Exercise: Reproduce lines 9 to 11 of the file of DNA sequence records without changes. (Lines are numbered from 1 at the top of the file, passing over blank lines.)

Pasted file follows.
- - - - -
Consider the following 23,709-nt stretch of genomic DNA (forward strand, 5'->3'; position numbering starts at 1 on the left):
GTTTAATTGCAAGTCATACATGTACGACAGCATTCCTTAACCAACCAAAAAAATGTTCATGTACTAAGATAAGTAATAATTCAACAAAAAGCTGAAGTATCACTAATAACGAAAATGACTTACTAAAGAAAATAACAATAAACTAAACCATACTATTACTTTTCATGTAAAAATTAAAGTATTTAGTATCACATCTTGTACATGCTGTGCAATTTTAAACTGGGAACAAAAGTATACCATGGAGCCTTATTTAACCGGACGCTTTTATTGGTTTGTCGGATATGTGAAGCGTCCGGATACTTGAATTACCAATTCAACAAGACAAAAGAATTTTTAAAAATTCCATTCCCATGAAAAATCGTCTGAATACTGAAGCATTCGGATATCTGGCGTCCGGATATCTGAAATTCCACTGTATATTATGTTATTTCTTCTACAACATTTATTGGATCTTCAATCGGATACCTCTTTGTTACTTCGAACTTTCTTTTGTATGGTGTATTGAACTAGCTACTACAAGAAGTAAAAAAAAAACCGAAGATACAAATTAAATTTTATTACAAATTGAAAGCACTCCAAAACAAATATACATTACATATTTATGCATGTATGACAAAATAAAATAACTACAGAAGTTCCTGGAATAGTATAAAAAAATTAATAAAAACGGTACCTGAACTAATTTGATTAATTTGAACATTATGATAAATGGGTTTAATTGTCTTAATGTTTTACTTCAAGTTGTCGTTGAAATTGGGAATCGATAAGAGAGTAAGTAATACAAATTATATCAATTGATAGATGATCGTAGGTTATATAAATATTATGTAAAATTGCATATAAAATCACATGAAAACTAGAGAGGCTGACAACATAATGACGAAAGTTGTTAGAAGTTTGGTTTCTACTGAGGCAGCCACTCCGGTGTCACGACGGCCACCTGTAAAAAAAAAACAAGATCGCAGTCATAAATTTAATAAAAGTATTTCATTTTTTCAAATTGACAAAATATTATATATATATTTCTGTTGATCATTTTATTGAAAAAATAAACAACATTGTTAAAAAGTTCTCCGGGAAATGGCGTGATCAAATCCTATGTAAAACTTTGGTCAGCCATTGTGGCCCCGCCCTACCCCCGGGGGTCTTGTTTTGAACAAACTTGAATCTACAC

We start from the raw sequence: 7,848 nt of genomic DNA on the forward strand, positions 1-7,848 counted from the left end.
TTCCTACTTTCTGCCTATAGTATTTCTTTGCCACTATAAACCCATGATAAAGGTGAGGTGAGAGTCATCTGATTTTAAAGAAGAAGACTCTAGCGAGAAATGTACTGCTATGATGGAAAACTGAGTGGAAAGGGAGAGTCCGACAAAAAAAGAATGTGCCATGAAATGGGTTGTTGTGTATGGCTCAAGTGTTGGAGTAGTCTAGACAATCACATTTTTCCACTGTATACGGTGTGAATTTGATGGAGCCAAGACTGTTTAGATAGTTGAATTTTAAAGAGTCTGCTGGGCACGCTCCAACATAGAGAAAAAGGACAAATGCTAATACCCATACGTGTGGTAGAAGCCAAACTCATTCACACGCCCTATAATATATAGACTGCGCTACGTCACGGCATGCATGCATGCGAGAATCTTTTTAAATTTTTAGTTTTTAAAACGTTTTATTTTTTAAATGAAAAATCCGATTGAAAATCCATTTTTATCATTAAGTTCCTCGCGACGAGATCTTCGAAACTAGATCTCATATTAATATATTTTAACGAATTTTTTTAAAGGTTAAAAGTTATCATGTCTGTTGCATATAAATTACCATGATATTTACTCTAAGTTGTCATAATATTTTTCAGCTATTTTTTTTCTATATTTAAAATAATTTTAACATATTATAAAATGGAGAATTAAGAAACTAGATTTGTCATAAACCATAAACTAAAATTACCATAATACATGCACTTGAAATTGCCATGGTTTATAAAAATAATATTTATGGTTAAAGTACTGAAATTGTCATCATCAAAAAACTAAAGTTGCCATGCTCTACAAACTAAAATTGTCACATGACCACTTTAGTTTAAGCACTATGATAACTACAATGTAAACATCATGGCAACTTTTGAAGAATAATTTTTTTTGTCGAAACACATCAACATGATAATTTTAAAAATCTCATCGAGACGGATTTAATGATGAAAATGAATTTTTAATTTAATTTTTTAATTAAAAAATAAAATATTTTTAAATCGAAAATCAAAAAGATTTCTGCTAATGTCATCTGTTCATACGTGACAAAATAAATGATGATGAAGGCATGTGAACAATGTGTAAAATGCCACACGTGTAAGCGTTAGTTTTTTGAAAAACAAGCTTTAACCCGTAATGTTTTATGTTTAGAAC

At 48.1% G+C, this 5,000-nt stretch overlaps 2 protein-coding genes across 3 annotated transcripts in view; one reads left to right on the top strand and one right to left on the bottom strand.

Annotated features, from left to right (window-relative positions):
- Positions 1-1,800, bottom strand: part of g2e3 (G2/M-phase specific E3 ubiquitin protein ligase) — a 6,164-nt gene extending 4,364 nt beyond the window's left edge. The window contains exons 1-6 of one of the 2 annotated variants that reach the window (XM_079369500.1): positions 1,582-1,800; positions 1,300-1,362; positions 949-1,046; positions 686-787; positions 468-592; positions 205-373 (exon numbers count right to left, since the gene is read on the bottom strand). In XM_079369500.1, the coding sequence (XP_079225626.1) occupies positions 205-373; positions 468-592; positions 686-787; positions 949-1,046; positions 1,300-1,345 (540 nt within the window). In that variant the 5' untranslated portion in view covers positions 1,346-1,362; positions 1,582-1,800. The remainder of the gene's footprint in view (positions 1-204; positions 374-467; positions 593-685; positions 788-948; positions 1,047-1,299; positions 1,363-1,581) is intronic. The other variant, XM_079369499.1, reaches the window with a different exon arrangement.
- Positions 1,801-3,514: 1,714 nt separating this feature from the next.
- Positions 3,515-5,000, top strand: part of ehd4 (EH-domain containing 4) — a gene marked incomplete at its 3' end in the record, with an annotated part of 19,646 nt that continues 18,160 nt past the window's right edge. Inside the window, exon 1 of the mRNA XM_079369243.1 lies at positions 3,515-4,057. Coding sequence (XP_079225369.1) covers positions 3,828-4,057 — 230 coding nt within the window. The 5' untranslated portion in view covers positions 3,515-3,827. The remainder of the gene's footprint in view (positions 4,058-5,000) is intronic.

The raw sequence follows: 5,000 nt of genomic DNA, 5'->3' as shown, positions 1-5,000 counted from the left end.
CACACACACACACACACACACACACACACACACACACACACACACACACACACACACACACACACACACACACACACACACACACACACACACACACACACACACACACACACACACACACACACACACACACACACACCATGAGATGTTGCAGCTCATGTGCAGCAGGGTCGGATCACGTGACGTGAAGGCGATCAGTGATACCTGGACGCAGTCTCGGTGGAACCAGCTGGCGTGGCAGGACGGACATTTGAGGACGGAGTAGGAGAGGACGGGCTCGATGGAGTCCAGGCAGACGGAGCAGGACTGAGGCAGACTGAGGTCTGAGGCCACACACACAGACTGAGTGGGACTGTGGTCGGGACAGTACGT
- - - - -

- Positions 3,515-5,000, top strand: part of ehd4 (EH-domain containing 4) — a gene marked incomplete at its 3' end in the record, with an annotated part of 19,646 nt that continues 18,160 nt past the window's right edge. Inside the window, exon 1 of the mRNA XM_079369243.1 lies at positions 3,515-4,057. Coding sequence (XP_079225369.1) covers positions 3,828-4,057 — 230 coding nt within the window. The 5' untranslated portion in view covers positions 3,515-3,827. The remainder of the gene's footprint in view (positions 4,058-5,000) is intronic.

The raw sequence follows: 5,000 nt of genomic DNA, 5'->3' as shown, positions 1-5,000 counted from the left end.
CACACACACACACACACACACACACACACACACACACACACACACACACACACACACACACACACACACACACACACACACACACACACACACACACACACACACACACACACACACACACACACACACACACACACACCATGAGATGTTGCAGCTCATGTGCAGCAGGGTCGGATCACGTGACGTGAAGGCGATCAGTGATACCTGGACGCAGTCTCGGTGGAACCAGCTGGCGTGGCAGGACGGACATTTGAGGACGGAGTAGGAGAGGACGGGCTCGATGGAGTCCAGGCAGACGGAGCAGGACTGAGGCAGACTGAGGTCTGAGGCCACACACACAGACTGAGTGGGACTGTGGTCGGGACAGTACGT